2.7 Chamomile

Latin names:
German chamomile: Matricaria recutita (M. chamomilla, Chamomilla recutita)
Pineapple weed: Matricaria matricarioides
Roman Chamomile: Chamaemelum nobile (Anthemis nobilis)
English Chamomile: Chamaemelum nobile 'Treneague'

2.7.1 Growing chamomile

From: Jennifer A. Cabbage <fxjac.camelot.acf-lab.alaska.edu>
German chamomile is an annual that reaches 1 to 2 feet tall and is grown from seed. It prefers a moist sandy soil with a pH between 6 and 8.5, and full sun. Plant outdoors as early in the spring as possible. If seeds are planted on June 1, flowers should appear in late July or early August. Seedlings transplant easily when one to two inches tall.
Center of flower head is hollow.

English chamomile is a low-growing perennial that reaches 1 foot in height, propagated by seed, cuttings, or root division. It does well in a slightly acid to neutral soil with good drainage and full sun, but does not do well in hot, dry weather. Growing English chamomile in rich soil produces abundant foliage but few flowers.
Center of flower head is solid. Chamomile makes a good companion plant for broccoli.

> chamomile as groundcover - any experiences?

Anne_E._Comer.kamilche.wa.com (Anne E. Comer)
Chamomile is not usually the recommended choice for *HUGE* areas. It is sometimes used in mixtures. By itself it is best used in smallish areas where there will not be heavy foot traffic. It can stand some walking on and in fact that is one reason that it is used. When trodden on it releases a fragrance that is very pleasant to many people.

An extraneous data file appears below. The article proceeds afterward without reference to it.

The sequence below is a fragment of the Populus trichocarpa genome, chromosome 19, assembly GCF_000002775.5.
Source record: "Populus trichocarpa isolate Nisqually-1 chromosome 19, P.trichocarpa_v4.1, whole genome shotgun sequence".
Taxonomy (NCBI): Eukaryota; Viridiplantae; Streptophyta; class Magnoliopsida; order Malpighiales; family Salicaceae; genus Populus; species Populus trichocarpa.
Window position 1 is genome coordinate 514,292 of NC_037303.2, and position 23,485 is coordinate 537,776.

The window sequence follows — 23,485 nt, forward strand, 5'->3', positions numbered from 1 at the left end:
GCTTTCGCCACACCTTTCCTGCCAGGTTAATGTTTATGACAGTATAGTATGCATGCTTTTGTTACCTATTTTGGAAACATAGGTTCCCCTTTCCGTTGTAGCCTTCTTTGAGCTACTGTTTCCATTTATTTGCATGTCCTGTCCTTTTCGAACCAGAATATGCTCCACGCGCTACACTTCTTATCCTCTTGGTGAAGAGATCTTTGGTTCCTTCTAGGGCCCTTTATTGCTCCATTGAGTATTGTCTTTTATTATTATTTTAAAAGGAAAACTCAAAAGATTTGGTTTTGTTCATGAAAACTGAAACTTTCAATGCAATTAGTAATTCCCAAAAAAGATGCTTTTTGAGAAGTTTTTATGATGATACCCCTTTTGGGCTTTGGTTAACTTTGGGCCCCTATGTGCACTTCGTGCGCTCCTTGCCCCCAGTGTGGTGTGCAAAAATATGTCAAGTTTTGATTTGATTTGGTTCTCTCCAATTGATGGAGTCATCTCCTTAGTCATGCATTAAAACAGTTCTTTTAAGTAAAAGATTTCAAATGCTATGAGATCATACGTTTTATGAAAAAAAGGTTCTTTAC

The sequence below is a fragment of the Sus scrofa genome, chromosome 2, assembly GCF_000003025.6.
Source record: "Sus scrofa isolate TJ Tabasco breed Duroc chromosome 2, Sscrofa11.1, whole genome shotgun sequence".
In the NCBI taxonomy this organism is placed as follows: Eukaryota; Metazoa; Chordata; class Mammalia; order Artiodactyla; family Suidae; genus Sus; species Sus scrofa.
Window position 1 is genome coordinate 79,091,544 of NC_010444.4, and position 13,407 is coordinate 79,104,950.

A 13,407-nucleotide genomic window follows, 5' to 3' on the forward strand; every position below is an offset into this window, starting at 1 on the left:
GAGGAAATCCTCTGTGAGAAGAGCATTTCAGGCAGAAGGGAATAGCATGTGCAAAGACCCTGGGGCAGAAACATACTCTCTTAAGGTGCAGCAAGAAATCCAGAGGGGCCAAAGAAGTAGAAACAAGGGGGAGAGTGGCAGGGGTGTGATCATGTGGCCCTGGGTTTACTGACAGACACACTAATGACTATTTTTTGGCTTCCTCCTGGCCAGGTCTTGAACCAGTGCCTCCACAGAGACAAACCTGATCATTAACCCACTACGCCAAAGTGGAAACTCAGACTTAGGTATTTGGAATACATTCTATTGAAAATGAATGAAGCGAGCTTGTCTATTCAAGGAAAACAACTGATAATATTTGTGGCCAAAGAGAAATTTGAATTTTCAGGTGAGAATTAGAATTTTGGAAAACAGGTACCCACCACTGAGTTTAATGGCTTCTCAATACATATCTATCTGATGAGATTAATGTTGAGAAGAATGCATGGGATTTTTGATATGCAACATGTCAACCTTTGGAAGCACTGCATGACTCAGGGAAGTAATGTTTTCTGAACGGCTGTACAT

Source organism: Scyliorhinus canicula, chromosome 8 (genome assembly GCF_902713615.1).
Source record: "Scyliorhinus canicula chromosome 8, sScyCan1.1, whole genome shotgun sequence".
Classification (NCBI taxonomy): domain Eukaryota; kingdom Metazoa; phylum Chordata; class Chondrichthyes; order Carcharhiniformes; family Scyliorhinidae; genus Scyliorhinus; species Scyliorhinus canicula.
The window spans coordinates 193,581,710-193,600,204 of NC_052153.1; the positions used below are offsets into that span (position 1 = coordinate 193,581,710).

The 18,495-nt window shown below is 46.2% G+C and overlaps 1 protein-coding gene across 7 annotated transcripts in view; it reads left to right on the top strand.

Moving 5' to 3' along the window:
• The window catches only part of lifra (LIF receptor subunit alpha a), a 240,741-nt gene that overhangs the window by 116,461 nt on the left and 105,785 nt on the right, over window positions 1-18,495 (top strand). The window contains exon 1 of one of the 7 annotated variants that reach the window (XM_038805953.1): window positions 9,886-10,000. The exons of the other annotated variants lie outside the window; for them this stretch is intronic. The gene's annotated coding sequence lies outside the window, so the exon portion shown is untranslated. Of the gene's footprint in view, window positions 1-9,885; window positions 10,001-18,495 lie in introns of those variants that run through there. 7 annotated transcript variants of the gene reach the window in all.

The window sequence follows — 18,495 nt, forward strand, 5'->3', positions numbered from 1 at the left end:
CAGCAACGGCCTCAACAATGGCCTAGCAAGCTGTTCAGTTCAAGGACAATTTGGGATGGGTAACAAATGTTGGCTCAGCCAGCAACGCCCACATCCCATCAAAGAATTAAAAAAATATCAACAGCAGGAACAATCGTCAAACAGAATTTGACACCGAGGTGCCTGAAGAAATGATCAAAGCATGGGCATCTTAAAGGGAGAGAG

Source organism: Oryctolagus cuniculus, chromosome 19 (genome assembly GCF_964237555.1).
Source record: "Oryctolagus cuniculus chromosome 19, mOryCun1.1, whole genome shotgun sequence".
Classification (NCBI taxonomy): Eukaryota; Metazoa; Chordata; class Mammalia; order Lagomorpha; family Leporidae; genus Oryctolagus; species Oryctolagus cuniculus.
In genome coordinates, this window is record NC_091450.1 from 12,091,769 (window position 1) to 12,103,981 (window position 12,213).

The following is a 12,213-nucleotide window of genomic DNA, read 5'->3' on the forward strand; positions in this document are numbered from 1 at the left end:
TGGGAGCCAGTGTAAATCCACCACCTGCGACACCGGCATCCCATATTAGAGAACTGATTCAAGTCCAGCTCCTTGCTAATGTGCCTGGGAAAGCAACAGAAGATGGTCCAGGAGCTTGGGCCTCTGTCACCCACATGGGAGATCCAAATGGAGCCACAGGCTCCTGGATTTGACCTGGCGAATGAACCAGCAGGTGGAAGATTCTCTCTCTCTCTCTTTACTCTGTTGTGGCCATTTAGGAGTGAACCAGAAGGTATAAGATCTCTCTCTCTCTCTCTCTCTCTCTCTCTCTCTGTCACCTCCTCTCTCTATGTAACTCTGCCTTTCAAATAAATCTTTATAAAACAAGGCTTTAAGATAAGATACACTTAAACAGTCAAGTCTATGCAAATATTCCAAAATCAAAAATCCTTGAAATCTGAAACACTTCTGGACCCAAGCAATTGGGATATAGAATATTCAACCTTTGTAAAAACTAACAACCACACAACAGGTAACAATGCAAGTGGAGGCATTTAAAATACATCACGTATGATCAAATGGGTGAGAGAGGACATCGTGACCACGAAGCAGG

From: Denise Henry <denise.gromet.demon.co.uk>
Remember chamomile is not a grass!! This means that selective lawn weedkillers don't work. Make sure ground is well prepared with no perennial weeds and keep the site hand weeded in the first year until the plants grow together, after that you may still need to hand weed two or three times a year. A chamomile lawn is something special, but you can tell it was invented by people of a by-gone age with lots of money and a large supply of garden laborers. Try it in a small area by all means but only if you are prepared for some hard work.
(PS. I think it is worth the effort.)

From: naomib.sco.COM (Naomi Brokaw)
I like it, but it's not as carefree as some make it sound. I planted it last year (check the sections in the nursery where they sell herbs in flats). I was worried about mowing it before it got established, so I was going to wait until the cooler weather. Of course, this year, "cooler weather" meant about 7 months of rain (I'm just south of you, in Santa Cruz), so I could mow. The chamomile reached up, up, sending sun-seeking stems into my lavender, rock roses, rosemary, and yarrow. By the time I finally found the time and weather to mow, it was way too high, so I had to clip down by hand. That meant taking out most of the green stems and leaving the brown mat underneath. However, it did grow back the green within a few weeks, much faster than I feared.

It also has a tendency to die in patches, leaving brown again. Ugly while it lasts, but if you pull out the brown, the green will close in again in a few weeks.

I like the smell, but a lot of people find it cloying. On the other hand, you only smell it if you walk on it or cut it.

I tried mowing it a couple of weeks ago, with our rotary mower. Only a partial success. Our mower, which is probably dull, though sharp enough for the weeds out back, tends to pull up some of the chamomile clumps, instead of cutting them cleanly.

All in all, I'll use it again, but be aware of the drawbacks before you embrace it. It's a walkable ground-cover with a pleasant color that is nowhere near as thirsty as grass. Oh, it doesn't do well in medium to heavy shade. And bees love the flowers, so if you don't want a lot of bees (I love them), don't plant a lot of chamomile.